# Using alignments in data cube calculations

Hi All,

I’m wondering how to use alignments in formulas in the data cube, calculated element transformation… As illustration this is what I want to end up with:

But when adding a calculated element like this: return SUM(\$SomeMeasure\$,\$SomeHierarchy\$) I need to keep the ID in the result (and I have a bunch of other fields in the data cube also, so I haven’t been able to get the result I need with the aggregate transform.)

This works excellent when calculated in the metric set, but I want to re-use this calculation across many metric sets, hence why I want the calculation in the data cube.

What I’m I missing here?

@ole.christian.valstad hi, hierarchy alignments is a formula parameter and therefore will only work for formulas, it is not supported in calculated elements. As you mentioned, it works in formulas in the metric set level, and that’s the way to go to get the proper aligned results.

Hi @jay.gong
Thanks for your answer. I suspected as much, but wasn’t sure since I couldn’t find anything specific about it in the documentation.

If this was possible I think it would take the data cube functionality to the next level, but I see that this might be quite complicated to implement since the alignments refer to hierarchies and hierarchies do not exist until the ‘process result’ step?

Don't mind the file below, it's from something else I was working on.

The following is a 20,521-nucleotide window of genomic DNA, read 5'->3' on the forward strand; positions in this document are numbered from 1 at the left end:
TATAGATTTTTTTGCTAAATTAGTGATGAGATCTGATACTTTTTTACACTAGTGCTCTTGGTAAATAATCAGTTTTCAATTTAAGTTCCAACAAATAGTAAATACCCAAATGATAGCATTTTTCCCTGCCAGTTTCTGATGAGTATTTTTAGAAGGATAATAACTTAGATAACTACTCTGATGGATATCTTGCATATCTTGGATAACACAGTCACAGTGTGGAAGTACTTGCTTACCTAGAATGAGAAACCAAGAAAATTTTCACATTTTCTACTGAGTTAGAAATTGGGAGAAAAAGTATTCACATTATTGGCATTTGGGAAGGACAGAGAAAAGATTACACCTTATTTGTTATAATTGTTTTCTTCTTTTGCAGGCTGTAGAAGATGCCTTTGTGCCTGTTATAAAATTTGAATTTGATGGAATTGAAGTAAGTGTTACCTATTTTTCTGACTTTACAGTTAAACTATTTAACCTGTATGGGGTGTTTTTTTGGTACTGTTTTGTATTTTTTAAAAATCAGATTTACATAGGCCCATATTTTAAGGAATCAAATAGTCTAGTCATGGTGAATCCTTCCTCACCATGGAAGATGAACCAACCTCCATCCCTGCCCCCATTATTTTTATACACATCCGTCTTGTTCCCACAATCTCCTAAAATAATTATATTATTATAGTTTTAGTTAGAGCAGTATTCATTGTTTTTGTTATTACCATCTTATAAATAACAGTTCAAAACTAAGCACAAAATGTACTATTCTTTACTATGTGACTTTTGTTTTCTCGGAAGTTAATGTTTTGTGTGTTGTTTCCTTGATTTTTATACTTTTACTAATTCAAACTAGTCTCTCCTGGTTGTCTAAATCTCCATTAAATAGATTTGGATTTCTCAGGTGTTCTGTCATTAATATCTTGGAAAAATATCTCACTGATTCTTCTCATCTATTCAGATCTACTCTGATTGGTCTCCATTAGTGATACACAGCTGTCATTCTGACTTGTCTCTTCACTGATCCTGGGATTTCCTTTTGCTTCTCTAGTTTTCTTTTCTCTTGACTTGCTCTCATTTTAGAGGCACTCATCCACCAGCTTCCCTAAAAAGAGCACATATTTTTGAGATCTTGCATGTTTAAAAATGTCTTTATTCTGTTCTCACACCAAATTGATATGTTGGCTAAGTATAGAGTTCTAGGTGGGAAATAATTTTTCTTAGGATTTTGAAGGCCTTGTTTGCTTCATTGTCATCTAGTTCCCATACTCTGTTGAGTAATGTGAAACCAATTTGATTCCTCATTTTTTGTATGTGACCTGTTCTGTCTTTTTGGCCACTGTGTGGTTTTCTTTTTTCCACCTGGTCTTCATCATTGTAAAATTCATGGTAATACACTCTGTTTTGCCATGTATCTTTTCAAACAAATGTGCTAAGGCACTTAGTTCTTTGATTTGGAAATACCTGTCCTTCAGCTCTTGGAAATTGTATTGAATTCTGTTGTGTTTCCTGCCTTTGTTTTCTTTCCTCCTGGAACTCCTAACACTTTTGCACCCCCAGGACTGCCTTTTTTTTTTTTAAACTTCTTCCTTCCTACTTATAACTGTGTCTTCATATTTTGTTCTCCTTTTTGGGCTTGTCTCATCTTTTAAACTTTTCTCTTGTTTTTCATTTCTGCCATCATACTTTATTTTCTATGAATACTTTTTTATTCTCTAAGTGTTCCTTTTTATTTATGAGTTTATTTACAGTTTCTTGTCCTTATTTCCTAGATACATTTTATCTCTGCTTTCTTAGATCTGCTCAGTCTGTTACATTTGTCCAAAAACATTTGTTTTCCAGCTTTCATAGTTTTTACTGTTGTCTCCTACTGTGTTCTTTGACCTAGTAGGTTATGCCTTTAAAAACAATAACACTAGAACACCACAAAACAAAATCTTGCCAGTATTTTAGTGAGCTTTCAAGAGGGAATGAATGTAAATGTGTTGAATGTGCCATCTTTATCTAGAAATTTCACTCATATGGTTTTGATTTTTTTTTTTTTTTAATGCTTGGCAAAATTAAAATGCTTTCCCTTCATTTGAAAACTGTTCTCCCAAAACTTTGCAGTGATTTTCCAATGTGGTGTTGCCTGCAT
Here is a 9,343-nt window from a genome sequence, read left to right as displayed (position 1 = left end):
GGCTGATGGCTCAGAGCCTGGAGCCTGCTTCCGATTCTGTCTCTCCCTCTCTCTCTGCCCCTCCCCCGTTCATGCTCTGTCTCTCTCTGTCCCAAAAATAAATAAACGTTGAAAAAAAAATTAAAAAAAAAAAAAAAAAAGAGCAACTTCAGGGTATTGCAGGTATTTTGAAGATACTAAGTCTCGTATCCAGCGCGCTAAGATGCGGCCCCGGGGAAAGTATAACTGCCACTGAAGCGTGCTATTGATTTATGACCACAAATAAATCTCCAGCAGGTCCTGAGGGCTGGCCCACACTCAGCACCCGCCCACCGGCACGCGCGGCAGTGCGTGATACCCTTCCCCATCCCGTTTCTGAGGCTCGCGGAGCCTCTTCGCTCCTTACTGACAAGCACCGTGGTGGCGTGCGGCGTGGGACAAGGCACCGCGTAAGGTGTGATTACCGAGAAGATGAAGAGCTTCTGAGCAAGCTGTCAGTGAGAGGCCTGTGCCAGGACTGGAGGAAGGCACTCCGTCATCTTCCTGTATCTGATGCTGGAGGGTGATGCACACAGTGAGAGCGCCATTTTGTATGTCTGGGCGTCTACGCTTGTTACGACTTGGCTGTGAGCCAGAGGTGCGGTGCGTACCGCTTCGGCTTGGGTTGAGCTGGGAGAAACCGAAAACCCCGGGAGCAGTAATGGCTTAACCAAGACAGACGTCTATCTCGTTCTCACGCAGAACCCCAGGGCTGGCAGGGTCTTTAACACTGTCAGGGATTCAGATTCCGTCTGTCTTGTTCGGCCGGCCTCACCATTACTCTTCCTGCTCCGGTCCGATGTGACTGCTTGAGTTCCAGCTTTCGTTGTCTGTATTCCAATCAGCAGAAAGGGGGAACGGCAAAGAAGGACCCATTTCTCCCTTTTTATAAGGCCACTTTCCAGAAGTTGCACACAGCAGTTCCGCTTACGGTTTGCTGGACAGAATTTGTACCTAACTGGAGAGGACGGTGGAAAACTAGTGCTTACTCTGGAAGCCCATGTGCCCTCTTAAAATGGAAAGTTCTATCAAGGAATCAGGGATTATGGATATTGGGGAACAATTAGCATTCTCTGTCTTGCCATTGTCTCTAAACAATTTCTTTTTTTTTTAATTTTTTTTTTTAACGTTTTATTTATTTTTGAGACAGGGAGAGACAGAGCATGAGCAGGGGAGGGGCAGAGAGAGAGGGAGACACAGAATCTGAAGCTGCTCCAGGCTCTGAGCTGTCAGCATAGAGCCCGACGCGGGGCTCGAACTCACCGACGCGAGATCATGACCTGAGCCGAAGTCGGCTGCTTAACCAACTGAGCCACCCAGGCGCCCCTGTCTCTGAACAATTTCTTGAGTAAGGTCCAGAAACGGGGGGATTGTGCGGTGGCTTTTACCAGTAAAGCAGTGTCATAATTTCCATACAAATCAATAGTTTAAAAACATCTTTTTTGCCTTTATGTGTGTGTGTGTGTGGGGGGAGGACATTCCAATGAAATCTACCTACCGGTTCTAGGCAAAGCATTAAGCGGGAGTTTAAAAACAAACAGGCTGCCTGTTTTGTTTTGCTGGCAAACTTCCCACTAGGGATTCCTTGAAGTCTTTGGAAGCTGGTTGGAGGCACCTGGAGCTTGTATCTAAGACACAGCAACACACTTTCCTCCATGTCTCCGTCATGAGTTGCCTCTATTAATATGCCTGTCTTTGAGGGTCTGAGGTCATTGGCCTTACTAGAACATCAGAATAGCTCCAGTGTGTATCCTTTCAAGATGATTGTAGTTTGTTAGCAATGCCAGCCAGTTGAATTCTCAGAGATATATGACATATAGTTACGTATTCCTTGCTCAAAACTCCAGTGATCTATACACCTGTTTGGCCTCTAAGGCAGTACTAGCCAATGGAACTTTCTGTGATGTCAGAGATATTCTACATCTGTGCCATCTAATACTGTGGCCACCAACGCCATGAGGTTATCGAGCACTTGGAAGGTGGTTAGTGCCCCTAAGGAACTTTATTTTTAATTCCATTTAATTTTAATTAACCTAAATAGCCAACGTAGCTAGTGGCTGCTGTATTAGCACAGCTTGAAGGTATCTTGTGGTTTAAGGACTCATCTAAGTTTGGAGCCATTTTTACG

If I understood correctly your case, you can try to calculate this values directly in a query and you can further use this cube for other scenarios. As an example, you will have one data flow into the cube with this calculation and another flow for the other columns/values. In order to map these data flows you can use unions, joins etc.

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Yes indeed thanks for your input.

And that is how I ended up solving it. Creating a separate cube holding this calculation, and then that can be easily joined in to other cubes.

One drawback with this is that we do have a quite complex data architecture, and therefore I try to limit the number of cubes as much as possible - because I don’t want to end up with thousands of cubes Also the cube where I want to have this is - use only other cubes as source so cannot use SQL.

But again I ended up just having a query going directly to the source, creating a data cube for this purpose only, to be reused across other cubes…

Anyway the good thing about Dundas is that there is always a way 2 Likes